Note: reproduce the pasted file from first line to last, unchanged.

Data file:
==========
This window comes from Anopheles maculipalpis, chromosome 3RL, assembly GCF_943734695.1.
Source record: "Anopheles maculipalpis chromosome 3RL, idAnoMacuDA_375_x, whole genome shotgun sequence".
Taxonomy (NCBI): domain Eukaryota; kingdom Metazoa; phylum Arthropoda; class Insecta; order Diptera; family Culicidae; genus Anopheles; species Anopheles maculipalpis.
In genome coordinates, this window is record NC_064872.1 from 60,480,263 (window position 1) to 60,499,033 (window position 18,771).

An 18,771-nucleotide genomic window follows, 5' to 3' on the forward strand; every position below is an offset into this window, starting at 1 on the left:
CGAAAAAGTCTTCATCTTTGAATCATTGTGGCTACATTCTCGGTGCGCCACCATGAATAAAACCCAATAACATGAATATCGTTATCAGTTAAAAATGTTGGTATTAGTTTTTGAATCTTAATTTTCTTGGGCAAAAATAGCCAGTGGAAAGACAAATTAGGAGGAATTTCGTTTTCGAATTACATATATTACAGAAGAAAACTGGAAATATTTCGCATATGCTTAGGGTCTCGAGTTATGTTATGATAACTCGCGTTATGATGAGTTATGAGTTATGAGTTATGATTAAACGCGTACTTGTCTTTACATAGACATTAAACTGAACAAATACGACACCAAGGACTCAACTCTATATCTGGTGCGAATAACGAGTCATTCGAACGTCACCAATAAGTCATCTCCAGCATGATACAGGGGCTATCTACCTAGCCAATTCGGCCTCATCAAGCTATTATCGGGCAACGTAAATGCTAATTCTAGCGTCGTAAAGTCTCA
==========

This window comes from Anopheles maculipalpis, chromosome 3RL, assembly GCF_943734695.1.
Source record: "Anopheles maculipalpis chromosome 3RL, idAnoMacuDA_375_x, whole genome shotgun sequence".
Taxonomy (NCBI): domain Eukaryota; kingdom Metazoa; phylum Arthropoda; class Insecta; order Diptera; family Culicidae; genus Anopheles; species Anopheles maculipalpis.
In genome coordinates, this window is record NC_064872.1 from 60,480,263 (window position 1) to 60,499,033 (window position 18,771).

An 18,771-nucleotide genomic window follows, 5' to 3' on the forward strand; every position below is an offset into this window, starting at 1 on the left:
CGAAAAAGTCTTCATCTTTGAATCATTGTGGCTACATTCTCGGTGCGCCACCATGAATAAAACCCAATAACATGAATATCGTTATCAGTTAAAAATGTTGGTATTAGTTTTTGAATCTTAATTTTCTTGGGCAAAAATAGCCAGTGGAAAGACAAATTAGGAGGAATTTCGTTTTCGAATTACATATATTACAGAAGAAAACTGGAAATATTTCGCATATGCTTAGGGTCTCGAGTTATGTTATGATAACTCGCGTTATGATGAGTTATGAGTTATGAGTTATGATTAAACGCGTACTTGTCTTTACATAGACATTAAACTGAACAAATACGACACCAAGGACTCAACTCTATATCTGGTGCGAATAACGAGTCATTCGAACGTCACCAATAAGTCATCTCCAGCATGATACAGGGGCTATCTACCTAGCCAATTCGGCCTCATCAAGCTATTATCGGGCAACGTAAATGCTAATTCTAGCGTCGTAAAGTCTCA